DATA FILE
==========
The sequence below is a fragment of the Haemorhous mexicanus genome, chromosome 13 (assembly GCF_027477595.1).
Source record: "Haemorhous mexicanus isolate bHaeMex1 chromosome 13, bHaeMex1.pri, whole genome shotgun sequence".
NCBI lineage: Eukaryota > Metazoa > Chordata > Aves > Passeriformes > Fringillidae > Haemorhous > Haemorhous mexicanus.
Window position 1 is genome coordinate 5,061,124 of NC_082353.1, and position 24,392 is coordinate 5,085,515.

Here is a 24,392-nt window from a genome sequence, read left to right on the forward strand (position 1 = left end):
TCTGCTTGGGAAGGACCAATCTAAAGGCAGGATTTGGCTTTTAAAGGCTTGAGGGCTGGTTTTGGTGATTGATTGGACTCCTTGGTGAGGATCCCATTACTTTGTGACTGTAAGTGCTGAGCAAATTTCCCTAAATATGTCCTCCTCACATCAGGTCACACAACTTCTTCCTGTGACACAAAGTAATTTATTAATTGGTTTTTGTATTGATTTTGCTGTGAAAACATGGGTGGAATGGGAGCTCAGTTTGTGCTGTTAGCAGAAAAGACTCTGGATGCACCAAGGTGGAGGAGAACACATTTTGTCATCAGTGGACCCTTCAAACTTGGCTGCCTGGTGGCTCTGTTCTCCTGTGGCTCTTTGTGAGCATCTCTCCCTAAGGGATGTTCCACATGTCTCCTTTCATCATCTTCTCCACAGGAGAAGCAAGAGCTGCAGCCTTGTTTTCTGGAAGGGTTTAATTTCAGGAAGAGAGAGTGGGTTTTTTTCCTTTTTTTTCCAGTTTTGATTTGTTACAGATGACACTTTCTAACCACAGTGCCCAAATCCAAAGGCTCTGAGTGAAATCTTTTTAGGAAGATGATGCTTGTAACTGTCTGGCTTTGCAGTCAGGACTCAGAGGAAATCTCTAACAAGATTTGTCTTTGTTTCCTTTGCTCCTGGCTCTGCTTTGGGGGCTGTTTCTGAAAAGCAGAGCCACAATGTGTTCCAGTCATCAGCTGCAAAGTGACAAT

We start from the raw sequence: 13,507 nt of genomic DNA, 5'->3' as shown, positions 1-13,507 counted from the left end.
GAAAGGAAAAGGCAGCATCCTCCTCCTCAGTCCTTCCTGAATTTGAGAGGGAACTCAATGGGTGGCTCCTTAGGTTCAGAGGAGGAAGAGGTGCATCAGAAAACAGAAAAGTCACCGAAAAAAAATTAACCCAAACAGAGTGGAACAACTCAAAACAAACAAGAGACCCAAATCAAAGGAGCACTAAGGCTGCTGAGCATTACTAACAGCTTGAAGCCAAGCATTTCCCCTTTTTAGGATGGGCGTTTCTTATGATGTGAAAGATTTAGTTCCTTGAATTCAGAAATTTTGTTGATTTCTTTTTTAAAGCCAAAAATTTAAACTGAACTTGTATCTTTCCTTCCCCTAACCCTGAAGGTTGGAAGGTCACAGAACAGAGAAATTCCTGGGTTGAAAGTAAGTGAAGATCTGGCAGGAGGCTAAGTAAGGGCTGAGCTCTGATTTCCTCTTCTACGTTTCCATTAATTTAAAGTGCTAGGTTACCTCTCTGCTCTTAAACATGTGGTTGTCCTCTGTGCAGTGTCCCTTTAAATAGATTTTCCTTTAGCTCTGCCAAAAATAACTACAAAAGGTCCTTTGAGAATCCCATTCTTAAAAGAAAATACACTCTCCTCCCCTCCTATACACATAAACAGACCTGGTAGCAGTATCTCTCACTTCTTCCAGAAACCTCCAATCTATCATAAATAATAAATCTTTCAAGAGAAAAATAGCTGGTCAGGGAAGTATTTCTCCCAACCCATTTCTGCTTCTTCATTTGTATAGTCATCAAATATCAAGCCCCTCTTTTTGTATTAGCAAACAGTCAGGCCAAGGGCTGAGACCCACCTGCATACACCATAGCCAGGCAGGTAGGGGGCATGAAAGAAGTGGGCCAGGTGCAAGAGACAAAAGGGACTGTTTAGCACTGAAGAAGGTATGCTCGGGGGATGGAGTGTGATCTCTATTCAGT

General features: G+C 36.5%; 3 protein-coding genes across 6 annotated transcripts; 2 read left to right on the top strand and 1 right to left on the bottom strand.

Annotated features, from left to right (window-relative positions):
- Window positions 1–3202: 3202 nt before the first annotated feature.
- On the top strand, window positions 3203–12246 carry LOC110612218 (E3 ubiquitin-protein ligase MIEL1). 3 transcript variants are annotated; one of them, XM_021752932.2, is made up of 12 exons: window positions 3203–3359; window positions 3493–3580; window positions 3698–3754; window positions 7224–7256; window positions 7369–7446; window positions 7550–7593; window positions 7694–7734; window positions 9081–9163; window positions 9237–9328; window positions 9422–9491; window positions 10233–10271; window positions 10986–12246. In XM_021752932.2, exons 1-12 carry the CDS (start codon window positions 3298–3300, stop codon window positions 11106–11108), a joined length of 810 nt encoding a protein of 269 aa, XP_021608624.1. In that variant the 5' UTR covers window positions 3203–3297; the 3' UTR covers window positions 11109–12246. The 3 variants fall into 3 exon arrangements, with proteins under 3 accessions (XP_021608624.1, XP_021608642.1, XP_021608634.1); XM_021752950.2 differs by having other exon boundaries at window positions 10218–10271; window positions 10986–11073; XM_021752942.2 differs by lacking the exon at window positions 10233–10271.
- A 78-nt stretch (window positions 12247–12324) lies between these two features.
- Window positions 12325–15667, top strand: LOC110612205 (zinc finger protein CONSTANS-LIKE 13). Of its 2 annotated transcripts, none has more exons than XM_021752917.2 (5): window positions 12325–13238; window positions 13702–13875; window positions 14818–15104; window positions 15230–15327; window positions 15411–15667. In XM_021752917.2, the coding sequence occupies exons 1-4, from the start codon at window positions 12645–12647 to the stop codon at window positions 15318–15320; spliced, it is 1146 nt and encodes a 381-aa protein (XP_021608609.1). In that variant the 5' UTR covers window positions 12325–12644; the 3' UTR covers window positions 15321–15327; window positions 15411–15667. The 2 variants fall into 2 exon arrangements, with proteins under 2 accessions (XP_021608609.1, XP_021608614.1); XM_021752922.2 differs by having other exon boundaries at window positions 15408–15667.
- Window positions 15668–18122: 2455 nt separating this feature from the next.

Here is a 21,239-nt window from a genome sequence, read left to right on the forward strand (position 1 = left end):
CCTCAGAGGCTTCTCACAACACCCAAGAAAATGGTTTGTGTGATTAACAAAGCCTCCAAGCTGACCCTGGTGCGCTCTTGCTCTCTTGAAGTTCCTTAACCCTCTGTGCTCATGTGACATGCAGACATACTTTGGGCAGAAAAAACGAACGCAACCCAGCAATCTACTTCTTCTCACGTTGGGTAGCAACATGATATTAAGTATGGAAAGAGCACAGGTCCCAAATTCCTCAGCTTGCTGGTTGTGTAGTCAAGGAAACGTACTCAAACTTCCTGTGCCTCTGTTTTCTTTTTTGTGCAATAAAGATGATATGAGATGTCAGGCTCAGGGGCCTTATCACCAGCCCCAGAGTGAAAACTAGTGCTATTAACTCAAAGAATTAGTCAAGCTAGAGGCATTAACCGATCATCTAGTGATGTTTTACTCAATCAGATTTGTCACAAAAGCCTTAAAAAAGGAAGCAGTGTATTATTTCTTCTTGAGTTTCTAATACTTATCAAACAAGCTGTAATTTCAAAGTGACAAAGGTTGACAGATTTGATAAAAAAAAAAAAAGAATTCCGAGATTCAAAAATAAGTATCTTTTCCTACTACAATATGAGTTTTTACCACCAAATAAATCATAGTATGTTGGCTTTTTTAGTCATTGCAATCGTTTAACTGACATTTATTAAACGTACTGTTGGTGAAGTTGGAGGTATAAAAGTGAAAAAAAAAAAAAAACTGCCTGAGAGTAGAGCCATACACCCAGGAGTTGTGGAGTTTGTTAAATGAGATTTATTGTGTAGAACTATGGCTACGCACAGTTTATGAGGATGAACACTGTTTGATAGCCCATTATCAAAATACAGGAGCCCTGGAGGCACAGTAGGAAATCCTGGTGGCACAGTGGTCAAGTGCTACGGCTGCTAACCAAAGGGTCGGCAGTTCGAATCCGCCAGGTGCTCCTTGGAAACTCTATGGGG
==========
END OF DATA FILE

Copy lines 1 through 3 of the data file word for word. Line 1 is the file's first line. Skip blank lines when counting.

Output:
The sequence below is a fragment of the Haemorhous mexicanus genome, chromosome 13 (assembly GCF_027477595.1).
Source record: "Haemorhous mexicanus isolate bHaeMex1 chromosome 13, bHaeMex1.pri, whole genome shotgun sequence".
NCBI lineage: Eukaryota > Metazoa > Chordata > Aves > Passeriformes > Fringillidae > Haemorhous > Haemorhous mexicanus.